One of the other things that is kind of in the ether, if you will, is to live like a resident. Right after graduation, for like 2-5 years to get your retirement started, pay down loans. You get that big bump in salary, but if your living expenses do not go up with it, you have a lot of money you can move around.
Yes, the unfortunate part about that is taxes will go up too. It is death and taxes as they say. If your salary has gone from $60,000 as a resident and now is $300,000, you are still going to pay tax on the $300,000. When you talk about state and federal, social security and all of this 50% just magically disappears. I do hear you, live like a resident, in fact, that is what we did. My wife and I decided we wanted to try to get a much of the loans paid off as we could. We still lived in a very frugal fashion. We already purchased our house beforehand. We had that as a tax write off too. There was a little benefit to that at that point.
Is there anything you did with your wife or conversations, specifically that you had. We have spouses and significant others who have paid their dues and helped you get through this grind, and they are ready to reap some of the benefits. Is there anything you can give us to help us get through that part of it?
So maybe that is the 1% rule. I just made that up actually. My wife and I have allowances that we allow and give to one another. The reason behind it is that it is completely non-traceable money. This means she can do whatever she likes with her allowance, and I am never able to say anything about it. The same thing with mine. If I want to go out and buy potted plants, she cannot say, "we do not need potted plants." This is my money, and I am doing what I want to. So this is it. If you are talking about $300,000 a year as a potential salary 1% of that is $3,000 bucks, so maybe that’s enough to maybe compensate for life is now a little be easier, let’s still struggle, but let’s not struggle constantly.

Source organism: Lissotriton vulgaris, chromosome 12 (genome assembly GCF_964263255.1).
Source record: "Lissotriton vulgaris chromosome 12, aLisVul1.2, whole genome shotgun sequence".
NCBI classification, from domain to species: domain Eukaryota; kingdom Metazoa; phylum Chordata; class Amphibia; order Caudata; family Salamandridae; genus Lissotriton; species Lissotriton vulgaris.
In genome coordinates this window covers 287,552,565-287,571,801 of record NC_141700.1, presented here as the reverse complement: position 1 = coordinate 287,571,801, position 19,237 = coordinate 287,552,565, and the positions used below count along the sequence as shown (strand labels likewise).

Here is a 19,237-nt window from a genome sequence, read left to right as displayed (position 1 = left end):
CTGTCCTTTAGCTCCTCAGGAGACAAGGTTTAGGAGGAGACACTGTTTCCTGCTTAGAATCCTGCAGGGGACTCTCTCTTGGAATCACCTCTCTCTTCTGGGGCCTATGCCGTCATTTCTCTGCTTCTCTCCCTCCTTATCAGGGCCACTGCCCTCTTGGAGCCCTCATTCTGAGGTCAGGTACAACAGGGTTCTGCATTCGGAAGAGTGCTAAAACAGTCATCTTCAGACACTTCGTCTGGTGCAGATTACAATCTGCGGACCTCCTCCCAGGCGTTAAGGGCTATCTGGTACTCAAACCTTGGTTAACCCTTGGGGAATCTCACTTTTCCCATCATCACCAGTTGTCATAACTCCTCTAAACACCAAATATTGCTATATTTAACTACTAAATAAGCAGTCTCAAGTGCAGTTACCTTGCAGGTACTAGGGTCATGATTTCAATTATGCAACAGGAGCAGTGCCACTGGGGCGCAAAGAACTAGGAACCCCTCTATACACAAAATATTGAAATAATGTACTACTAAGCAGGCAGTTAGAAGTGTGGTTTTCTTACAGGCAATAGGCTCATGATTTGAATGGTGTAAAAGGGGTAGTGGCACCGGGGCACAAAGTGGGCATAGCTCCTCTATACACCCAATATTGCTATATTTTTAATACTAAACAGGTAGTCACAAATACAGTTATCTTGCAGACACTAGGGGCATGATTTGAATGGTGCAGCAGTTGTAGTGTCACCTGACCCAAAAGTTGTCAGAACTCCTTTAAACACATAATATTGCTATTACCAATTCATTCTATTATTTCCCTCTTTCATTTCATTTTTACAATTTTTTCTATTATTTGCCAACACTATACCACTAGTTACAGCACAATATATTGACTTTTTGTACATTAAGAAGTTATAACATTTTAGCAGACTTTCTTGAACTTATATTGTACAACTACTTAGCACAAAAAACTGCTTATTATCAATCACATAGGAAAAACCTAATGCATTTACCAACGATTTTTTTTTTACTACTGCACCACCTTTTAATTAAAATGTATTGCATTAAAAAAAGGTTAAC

Thank you for your time. Is there anything else you want us to know about before we see you in September?
If you want to read a book beforehand, there are several books that can be a fun read as opposed to something boring. The Millionaire Next Door is a fabulous book. It is old. It is a fun read. It tells you just because a person is driving a 2007 Prius does not mean to say they are not a millionaire. This particular book is super. Another one is Freakonomics. There have been three or four variants over time as well. It gives you such a unique perspective of what is going on with economics and how people approach money and why they do certain things. They are fun reads, and you can do it relatively quickly, and it is not bogged down in numbers, percentages, and equations. It does allow you time to have something that is fun to do.